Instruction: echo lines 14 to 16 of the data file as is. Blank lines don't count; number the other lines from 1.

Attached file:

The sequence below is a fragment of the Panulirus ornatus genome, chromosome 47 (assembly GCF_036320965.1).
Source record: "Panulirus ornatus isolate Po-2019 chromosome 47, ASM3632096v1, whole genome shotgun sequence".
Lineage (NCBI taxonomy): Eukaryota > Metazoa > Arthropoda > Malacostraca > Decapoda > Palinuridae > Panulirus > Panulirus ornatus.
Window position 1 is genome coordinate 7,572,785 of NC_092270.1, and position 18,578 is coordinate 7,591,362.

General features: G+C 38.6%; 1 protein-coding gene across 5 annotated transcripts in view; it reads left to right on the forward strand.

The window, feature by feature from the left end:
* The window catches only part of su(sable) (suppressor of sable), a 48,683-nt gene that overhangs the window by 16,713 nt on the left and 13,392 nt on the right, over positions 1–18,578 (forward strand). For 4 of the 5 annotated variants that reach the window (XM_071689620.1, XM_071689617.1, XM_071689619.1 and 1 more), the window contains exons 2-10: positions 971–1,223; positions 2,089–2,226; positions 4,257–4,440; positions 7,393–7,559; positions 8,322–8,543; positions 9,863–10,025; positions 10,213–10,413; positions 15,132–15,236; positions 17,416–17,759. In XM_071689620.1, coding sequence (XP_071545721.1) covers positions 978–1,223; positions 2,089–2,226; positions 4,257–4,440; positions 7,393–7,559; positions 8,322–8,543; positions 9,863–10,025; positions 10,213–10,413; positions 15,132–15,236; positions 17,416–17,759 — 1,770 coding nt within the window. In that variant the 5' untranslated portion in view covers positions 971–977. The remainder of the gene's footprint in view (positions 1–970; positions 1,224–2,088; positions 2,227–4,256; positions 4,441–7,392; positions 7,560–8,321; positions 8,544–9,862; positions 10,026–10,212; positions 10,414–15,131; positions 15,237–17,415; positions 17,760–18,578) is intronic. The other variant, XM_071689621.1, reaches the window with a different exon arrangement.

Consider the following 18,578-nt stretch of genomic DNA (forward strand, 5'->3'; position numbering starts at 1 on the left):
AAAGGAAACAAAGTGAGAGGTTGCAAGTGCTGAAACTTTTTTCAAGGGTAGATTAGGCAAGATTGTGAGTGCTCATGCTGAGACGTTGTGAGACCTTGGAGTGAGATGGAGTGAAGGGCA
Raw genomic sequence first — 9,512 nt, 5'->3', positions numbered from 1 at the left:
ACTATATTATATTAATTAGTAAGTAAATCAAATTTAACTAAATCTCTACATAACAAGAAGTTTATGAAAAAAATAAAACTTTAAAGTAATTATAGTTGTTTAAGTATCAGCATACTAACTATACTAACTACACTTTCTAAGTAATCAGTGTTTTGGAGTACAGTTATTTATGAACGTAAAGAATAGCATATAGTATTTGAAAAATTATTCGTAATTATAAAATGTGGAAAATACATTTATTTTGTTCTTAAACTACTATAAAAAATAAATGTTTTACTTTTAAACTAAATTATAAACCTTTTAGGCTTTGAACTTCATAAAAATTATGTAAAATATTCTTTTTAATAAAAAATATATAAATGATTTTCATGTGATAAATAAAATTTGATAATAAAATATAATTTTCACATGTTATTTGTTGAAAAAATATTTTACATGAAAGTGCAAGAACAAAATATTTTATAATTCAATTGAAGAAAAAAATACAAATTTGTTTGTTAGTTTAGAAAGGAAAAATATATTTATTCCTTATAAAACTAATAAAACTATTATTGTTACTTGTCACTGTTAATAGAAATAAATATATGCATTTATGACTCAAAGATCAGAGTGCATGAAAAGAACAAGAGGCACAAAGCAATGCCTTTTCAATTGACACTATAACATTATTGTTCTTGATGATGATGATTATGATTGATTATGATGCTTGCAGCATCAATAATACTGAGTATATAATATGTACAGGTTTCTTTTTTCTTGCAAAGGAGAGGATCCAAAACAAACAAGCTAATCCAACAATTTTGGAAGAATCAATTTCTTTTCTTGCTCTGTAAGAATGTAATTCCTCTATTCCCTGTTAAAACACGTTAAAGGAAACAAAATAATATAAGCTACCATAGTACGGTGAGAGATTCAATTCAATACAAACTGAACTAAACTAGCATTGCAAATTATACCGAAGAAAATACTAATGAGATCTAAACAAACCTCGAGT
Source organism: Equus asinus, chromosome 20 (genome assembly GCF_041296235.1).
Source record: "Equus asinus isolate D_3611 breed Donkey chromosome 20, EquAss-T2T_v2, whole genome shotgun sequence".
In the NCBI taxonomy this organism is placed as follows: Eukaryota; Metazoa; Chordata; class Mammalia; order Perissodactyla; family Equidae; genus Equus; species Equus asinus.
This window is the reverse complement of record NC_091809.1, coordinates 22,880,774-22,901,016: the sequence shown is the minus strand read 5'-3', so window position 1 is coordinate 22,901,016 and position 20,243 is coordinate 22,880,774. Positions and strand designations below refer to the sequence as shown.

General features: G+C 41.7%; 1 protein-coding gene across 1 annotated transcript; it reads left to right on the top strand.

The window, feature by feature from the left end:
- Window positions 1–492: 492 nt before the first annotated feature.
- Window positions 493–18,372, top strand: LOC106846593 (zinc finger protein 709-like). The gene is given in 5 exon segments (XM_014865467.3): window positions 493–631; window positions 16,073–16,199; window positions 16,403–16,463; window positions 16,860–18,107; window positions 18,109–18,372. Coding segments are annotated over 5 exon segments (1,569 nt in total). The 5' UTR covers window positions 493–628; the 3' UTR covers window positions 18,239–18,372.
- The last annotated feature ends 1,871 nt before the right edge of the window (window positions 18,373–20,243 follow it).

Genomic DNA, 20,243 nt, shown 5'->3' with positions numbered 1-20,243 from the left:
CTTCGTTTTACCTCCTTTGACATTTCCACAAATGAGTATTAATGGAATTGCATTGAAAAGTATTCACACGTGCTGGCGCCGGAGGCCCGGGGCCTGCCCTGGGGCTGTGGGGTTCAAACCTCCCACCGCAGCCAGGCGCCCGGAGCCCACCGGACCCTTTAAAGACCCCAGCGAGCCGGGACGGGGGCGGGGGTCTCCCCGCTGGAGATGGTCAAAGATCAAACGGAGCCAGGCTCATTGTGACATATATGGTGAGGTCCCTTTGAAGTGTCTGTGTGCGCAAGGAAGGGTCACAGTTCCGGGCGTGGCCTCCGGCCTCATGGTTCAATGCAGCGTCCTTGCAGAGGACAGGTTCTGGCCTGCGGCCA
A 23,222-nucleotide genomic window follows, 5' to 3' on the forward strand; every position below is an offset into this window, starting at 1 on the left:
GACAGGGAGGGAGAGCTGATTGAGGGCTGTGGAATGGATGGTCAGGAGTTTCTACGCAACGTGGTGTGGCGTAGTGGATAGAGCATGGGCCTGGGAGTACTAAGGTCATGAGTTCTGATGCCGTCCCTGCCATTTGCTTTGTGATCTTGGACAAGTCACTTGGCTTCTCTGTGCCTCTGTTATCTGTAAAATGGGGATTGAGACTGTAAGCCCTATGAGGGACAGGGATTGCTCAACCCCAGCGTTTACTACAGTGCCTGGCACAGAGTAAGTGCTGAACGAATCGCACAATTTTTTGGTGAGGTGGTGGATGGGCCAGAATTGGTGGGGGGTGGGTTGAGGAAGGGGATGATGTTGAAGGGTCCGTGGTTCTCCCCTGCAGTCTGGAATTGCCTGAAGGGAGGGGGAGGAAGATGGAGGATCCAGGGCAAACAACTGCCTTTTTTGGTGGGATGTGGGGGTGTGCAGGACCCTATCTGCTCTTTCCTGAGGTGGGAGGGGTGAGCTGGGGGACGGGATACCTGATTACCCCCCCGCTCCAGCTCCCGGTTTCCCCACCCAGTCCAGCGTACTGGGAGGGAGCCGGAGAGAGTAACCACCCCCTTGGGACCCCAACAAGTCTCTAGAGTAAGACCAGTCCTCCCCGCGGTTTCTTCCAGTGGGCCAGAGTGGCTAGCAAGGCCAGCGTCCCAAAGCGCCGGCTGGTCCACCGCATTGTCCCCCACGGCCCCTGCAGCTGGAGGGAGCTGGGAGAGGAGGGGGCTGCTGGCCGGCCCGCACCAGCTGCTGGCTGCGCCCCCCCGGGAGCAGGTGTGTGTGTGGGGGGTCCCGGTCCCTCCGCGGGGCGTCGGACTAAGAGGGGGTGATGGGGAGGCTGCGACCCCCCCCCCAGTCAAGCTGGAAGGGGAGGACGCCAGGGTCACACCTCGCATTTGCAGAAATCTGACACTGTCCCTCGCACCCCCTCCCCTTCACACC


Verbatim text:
In the NCBI taxonomy this organism is placed as follows: Eukaryota; Metazoa; Chordata; class Mammalia; order Perissodactyla; family Equidae; genus Equus; species Equus asinus.
This window is the reverse complement of record NC_091809.1, coordinates 22,880,774-22,901,016: the sequence shown is the minus strand read 5'-3', so window position 1 is coordinate 22,901,016 and position 20,243 is coordinate 22,880,774. Positions and strand designations below refer to the sequence as shown.

General features: G+C 41.7%; 1 protein-coding gene across 1 annotated transcript; it reads left to right on the top strand.